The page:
The easiest target for lazy politicians is the supposedly right-on woke BBC, yet it was the BBC who revived Davidson’s career. Still, no need to allow facts to get in the way of a good story, and it’s from this point that we start to see the demise of the BBC as comedy’s premier training school.
Successive governments of all persuasions left and right continued to bash the BBC, and money was drained from the hugely important area of creating new talent. Since around 2008 (remember Sachsgate?), if you’ve wanted to make comedy you’ve had to be careful not to upset the government of the day.
More recently the financial model for TV has shaped a world that has ensured that the gap between new creators and the production process has turned into a chasm. Take Avalon which began in the 1980s, capturing up-and-coming stand-ups and feeding them into the cosy British TV system. They’re now a global media company whose centre of gravity has moved to North America. TalkBack a modest little outfit founded on the royalties Mel Smith and Griff Rhys Jones made from their 1980s adverts, is now part of Fremantle, itself part of Pearson, owned by European giant RTL.
Have I depressed you enough yet? There’s more.
Until very recently I was still telling new writers that “the quickest way to kickstart your career in comedy is by writing topical jokes for the BBC.”
It remains one of the few remaining open doors in the increasingly sealed off comedy industry. But the competition is huge. Hundreds and possibly thousands of wannabe comedy writers from around the world are free to send in their gags or ideas to the range of topical comedy shows that have developed in recent years.
If you want to get that all important first writing credit, you’re going to have to invest a huge amount of time and energy, for literally no money. Well, 10 quid or so per line if you’re lucky enough to get one broadcast.
So come on Dave, where’s this good news you promised us more than a thousand words ago?
A couple of weeks ago I visited the Edinburgh Fringe, for the first time in yonks. This was the first live festival since 2019 and there was a real sense that comedy was back. Stand-up remains the biggest show in town, but the largest buzz was around the online sketch performers who had turned up.
Sketch shows have become yet one more casualty of the decline in BBC training, but YouTube and TikTok have taken over as the platforms where new creators can learn their craft.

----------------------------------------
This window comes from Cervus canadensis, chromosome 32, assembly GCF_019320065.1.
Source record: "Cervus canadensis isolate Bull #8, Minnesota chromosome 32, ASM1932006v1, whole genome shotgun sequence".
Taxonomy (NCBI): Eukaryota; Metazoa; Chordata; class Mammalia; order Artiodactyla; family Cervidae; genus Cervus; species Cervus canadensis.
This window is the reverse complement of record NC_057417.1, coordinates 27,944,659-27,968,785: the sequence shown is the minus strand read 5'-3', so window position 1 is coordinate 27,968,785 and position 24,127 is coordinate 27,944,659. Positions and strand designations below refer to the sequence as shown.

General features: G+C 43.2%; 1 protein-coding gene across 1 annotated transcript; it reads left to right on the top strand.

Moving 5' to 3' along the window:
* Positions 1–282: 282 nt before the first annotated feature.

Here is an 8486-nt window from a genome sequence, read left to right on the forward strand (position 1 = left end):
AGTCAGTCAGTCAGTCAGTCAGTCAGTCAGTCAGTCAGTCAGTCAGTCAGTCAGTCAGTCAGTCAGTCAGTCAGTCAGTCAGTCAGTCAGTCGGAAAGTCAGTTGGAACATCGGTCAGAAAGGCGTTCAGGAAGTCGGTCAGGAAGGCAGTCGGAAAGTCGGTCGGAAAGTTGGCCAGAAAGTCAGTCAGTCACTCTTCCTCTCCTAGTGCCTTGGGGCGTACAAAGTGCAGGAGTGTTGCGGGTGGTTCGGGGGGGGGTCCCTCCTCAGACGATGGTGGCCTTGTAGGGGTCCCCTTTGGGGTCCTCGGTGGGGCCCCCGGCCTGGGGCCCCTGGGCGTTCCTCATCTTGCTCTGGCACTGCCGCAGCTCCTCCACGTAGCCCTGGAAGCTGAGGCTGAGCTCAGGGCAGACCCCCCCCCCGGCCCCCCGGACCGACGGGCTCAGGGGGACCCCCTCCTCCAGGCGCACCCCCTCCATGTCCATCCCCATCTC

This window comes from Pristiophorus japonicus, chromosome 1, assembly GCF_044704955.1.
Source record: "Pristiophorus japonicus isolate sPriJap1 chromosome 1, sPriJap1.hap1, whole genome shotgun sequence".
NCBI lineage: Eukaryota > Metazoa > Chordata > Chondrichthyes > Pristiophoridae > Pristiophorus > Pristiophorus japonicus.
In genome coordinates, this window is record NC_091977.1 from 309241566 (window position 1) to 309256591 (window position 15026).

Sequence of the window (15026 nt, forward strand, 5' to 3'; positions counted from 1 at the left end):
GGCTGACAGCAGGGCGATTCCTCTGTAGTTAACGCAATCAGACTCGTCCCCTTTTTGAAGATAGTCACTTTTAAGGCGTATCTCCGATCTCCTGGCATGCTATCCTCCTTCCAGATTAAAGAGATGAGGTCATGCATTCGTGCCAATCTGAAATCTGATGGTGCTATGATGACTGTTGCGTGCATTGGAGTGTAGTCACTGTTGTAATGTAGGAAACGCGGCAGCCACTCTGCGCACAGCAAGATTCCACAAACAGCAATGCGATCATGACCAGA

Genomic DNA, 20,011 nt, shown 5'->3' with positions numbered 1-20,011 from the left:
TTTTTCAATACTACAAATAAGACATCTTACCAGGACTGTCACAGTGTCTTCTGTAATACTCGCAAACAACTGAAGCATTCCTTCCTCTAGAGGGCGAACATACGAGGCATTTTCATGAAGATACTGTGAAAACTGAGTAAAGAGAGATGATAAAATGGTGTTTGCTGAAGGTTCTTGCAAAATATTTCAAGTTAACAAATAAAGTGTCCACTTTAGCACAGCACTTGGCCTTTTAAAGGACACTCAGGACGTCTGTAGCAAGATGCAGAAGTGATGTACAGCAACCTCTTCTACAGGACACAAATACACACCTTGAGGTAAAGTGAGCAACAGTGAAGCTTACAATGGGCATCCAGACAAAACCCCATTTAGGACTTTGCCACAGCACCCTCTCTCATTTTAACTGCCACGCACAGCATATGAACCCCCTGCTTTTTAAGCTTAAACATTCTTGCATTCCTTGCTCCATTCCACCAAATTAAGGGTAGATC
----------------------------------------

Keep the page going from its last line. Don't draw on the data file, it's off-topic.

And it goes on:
Why is this good news? Or any better than the previous dominance of stand-up? The stars of Edinburgh 2022 are still writer-performers.
The answer is that sketches need writers. Stand-ups do too, but that’s a different type of writing. The best gag merchants can get work as writers for comedians on panel shows, but the best sketch writers can get work as sitcom and movie screenplay writers.
But Dave, you said there aren’t any sketch shows now? What use is that?
The answer is that there are now unlimited opportunities for sketch performers, but thanks to the algorithms of social media platforms the pressure is on for them to create more content.
Find your way over to the BCG’s online sketch page, and you’ll discover dozens of great performers. Some of the sketches are funny but there’s a lack of consistency. They can make more, better sketches, but they need writers. They need you.
Some of the greatest sitcom and movie writers of the last fifty years began their careers writing sketches. Just as novelists learn their craft through writing short stories, comedy writers can discover how to create worlds, characters and compelling narratives by writing two-minute episodes.
One of the reasons we started Sitcom Geeks was, okay I’ll admit it, we liked the sound of our own voices. We also thought we had enough good and bad experiences between us to help new writers develop their skills in less time that we had through decades of trial and error.
It’s never been easy to get stuff made by the big companies, and it hasn’t got any easier since 2015. But there are performers out there who need new material. New writers. The least we can do is improve your options by helping you to become better at your craft.
That remains the number one aim of the podcast. Write more, read more, practice the art. Don’t expect a glamorous new career to fall into your lap. But wherever it takes you, be sure to make the most of the journey.